Although we’re still not quite into the heart of prospect ranking season, multiple publications have been rolling out and/or updating their rankings now that the various Minor League seasons are over.
For example, MLB Pipeline just added each of Dylan Cease and Jeimer Candelario to their top 100 Prospect Ranking, after a series of graduations opened up some space.
Baseball America is one of the most popular prospect ranking/scouting publications out there, and although they’re not quite ready to roll out their full top 100, they have done some top 20 rankings by league. Most recently, they published their 2016 Northwest League Top 20 Prospects, and four Eugene Emeralds (the Cubs’ Minor League short-season Low-A affiliate) made the cut! I guess when your team breaks a bunch of records and wins the title you get noticed!
Hooray for notoriety!
Four Cubs prospects on the Eugene Emeralds were ranked among the league’s very best at season’s end. You can check out the full list (including stats and a short write-up on each player) here at Baseball America, (as well as a chat about the rankings with more on various Cubs prospects), but because it’s premium content, I can’t share too much more than the rankings for the Cubs prospects:
3. Dylan Cease, P
10. Wladimir Galindo, 3B
13. D.J. Wilson, OF
16. Chris Pieters, 1B/OF
There has been a ton of postseason love for Dylan Cease already this fall, which is great news for the Cubs. The potential in his arm continues to be among the highest in the Cubs’ entire Minor League system. If his command continues to be dialed in and he stays healthy, the Cubs might have a legitimate future MLB number 2 on his way up the ladder.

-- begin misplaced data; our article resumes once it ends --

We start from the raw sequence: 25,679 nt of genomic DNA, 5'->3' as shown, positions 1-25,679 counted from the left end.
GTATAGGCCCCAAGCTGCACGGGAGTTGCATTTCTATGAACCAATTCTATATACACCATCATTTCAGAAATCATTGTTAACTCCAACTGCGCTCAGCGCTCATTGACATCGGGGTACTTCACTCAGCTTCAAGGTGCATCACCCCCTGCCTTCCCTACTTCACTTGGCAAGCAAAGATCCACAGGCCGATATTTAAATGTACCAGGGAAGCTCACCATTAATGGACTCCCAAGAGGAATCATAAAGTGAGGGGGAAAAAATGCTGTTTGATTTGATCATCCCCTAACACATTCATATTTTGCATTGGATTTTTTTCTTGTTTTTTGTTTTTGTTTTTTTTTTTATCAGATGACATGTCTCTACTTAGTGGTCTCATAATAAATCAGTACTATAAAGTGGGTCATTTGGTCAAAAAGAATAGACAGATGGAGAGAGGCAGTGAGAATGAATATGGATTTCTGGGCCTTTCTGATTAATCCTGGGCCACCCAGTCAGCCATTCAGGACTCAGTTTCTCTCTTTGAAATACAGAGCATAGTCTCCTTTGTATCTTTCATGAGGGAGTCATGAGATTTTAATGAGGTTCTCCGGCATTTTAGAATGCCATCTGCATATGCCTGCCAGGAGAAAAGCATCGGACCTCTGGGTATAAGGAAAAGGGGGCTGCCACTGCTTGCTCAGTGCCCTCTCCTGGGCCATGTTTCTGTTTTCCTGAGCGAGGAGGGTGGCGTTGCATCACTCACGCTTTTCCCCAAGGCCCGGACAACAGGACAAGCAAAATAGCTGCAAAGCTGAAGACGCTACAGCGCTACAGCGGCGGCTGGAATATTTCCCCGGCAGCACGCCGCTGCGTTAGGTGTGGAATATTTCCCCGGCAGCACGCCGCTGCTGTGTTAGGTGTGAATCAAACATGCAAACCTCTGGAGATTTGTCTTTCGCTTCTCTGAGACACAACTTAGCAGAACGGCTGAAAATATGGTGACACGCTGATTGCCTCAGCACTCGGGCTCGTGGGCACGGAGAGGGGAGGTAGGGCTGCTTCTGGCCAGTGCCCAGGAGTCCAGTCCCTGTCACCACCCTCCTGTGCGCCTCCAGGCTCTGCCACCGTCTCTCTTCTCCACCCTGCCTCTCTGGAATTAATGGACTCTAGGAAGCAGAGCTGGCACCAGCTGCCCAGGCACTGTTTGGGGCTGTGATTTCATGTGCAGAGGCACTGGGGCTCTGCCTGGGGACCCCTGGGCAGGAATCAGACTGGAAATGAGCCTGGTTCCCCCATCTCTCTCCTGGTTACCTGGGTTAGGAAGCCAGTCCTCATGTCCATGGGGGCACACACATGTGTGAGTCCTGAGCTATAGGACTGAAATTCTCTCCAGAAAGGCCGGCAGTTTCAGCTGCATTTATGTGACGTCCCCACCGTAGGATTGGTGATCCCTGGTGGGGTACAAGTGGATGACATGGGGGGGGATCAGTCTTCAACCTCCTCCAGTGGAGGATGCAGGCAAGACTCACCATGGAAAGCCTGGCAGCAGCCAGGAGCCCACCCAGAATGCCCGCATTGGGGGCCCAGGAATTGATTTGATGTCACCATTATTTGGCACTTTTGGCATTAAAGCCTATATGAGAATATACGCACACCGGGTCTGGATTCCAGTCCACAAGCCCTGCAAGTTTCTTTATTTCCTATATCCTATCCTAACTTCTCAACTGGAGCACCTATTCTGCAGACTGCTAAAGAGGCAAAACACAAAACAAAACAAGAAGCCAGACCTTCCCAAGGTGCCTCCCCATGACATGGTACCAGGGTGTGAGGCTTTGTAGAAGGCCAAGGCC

The other three prospects are far less well known than Cease, but each had a nice year in the Northwest League.
Wladimir Galindo, 19, may have hit only .243, but he got on base plenty (.337 OBP) and was one of the league’s better sluggers (.462 SLG). In fact, he led the league with 32 extra-base hits in what BA suggests is one of the Minor Leagues’ “least hitter-friendly venues.” Galindo was an IFA signing out of Venezuela back in 2013.
D.J. Wilson, 19, draws most of his value from his ability to stick in center field. According to BA, he has above-average speed, and “an effortless ability to run down balls in both gaps.” Wilson was the Cubs’ fourth round pick in 2015, and signed for a well-above-slot $1.3 million.
Lastly, Chris Pieters, 22, may seem a bit old for his league, but he’s actually a converted pitcher. Signed in 2011 as left-handed pitcher, the Cubs noticed his athleticism and put a bat back in his hands. He’s since split time between first base and the corner outfields, but don’t let that paint the wrong picture: he’s fast. In 23 attempts this season, Pieters successfully stole a base 20 times (fourth best in the league). His transition into a positional player may be a slow one, but some are even suggesting center field isn’t off the table. It might be a while before we see Pieters, but he could be a nice role-player down the line.